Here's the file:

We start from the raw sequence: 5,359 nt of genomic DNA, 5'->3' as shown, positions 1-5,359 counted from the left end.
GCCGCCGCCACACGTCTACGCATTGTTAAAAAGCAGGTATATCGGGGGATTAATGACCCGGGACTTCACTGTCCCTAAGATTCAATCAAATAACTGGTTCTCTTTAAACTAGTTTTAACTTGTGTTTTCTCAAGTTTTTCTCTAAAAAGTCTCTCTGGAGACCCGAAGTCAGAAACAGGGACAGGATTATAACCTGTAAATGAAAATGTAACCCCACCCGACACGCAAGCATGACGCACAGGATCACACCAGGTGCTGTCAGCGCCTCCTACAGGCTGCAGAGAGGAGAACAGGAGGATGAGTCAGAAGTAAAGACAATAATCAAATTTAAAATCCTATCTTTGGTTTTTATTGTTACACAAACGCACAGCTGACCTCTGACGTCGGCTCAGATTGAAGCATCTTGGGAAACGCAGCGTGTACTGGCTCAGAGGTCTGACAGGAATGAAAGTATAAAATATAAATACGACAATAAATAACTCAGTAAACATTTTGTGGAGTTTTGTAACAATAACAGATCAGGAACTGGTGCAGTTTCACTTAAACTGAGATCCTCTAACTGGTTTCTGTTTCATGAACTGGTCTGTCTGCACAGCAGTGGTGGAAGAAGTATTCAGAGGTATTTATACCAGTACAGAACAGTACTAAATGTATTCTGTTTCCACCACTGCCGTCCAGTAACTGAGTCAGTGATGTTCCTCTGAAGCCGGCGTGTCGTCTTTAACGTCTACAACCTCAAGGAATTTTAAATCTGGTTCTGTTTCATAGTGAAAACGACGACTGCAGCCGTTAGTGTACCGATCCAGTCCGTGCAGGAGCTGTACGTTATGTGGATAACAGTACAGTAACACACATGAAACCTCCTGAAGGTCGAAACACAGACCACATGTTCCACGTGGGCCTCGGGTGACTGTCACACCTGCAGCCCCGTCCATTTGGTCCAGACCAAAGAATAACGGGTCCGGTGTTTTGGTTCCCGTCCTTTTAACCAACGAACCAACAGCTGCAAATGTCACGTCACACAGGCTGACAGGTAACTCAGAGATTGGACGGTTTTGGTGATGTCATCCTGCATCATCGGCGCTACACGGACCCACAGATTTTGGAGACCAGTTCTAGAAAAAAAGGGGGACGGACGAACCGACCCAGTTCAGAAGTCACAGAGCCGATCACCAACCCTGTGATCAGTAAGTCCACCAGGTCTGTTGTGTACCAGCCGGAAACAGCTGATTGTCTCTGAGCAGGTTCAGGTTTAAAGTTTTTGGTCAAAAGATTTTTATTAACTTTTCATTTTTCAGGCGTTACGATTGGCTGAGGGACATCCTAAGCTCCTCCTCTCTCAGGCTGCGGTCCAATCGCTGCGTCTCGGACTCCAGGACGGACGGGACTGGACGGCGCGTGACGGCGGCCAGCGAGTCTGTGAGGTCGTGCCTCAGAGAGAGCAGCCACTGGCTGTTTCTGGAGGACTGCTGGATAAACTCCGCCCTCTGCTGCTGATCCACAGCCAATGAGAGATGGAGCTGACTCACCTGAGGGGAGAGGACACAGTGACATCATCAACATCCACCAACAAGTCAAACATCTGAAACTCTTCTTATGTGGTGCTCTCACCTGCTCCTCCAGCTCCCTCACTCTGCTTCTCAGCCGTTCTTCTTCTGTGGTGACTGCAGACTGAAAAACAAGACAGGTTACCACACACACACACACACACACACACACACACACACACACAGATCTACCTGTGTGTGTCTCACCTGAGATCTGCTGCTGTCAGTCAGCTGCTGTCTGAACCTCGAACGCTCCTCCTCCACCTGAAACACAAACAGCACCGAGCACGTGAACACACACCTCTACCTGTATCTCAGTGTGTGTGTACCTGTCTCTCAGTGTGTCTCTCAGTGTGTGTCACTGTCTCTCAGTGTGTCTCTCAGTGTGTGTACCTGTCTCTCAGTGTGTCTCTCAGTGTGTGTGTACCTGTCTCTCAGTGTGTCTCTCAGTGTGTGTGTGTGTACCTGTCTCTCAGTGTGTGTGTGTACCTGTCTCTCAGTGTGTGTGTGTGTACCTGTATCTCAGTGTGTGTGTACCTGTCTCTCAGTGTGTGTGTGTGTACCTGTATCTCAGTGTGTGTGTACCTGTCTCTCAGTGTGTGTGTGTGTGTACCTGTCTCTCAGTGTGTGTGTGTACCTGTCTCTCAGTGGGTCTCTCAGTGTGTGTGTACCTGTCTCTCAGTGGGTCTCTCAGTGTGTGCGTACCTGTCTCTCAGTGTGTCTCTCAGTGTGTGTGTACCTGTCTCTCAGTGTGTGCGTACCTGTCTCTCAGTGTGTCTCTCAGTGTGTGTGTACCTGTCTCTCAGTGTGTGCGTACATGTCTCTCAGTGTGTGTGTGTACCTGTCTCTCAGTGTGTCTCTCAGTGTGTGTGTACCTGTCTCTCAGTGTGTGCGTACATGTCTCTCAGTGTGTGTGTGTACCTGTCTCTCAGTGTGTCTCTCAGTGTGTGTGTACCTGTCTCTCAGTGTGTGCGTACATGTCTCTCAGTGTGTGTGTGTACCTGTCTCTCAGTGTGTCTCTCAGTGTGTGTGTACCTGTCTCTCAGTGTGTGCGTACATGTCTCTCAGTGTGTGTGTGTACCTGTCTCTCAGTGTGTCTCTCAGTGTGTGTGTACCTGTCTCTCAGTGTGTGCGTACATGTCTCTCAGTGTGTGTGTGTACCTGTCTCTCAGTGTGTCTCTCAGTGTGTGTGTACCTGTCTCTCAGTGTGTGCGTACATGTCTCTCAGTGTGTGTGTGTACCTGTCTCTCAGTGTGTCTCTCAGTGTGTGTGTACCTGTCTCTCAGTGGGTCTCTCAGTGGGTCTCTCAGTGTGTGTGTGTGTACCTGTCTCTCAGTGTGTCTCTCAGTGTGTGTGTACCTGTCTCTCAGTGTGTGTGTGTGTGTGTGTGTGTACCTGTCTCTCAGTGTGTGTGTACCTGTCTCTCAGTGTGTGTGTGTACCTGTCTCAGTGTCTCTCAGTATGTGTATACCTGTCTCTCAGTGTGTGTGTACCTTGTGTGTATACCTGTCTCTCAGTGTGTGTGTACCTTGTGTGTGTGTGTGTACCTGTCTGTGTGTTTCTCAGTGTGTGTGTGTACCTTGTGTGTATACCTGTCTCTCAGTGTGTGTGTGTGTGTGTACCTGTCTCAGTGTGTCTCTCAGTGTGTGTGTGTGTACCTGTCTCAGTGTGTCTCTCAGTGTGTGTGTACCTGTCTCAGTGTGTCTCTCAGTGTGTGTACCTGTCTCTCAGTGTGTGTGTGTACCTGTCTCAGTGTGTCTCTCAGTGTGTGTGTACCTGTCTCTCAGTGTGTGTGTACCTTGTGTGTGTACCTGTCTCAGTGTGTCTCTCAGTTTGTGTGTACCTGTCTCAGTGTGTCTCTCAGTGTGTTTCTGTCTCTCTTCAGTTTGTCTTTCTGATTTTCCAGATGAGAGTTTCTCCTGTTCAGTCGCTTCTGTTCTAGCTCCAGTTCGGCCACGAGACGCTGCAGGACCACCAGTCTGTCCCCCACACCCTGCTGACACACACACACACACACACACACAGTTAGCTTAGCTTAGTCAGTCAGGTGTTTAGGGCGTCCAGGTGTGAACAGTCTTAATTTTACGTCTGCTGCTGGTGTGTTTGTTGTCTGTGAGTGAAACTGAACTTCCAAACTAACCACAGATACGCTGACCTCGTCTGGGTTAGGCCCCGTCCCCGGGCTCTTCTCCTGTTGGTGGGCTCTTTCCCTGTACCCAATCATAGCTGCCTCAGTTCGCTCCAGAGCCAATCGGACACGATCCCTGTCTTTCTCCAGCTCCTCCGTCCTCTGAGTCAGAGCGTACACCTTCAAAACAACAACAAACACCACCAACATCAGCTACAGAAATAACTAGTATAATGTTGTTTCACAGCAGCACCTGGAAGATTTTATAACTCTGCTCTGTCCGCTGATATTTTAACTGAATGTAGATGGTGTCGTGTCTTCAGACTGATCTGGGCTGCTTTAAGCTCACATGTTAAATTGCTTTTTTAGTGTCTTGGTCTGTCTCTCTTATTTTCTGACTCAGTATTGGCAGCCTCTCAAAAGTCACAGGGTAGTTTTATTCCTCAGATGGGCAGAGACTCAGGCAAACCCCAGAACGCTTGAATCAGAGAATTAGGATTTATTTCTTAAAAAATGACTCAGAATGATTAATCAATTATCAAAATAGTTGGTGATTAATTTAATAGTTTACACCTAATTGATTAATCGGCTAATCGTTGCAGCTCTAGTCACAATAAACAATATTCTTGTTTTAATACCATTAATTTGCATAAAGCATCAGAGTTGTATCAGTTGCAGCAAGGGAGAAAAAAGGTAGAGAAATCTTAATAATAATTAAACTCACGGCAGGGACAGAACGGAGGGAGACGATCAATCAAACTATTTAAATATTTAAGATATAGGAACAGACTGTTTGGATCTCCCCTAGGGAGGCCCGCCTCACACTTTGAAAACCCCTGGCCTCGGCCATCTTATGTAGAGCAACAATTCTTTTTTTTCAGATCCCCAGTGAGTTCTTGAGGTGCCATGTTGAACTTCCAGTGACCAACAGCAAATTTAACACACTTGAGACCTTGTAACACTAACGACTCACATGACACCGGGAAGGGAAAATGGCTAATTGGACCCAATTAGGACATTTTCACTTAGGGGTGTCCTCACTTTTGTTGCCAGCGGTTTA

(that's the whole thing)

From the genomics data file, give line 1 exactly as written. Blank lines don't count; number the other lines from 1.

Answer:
We start from the raw sequence: 5,359 nt of genomic DNA, 5'->3' as shown, positions 1-5,359 counted from the left end.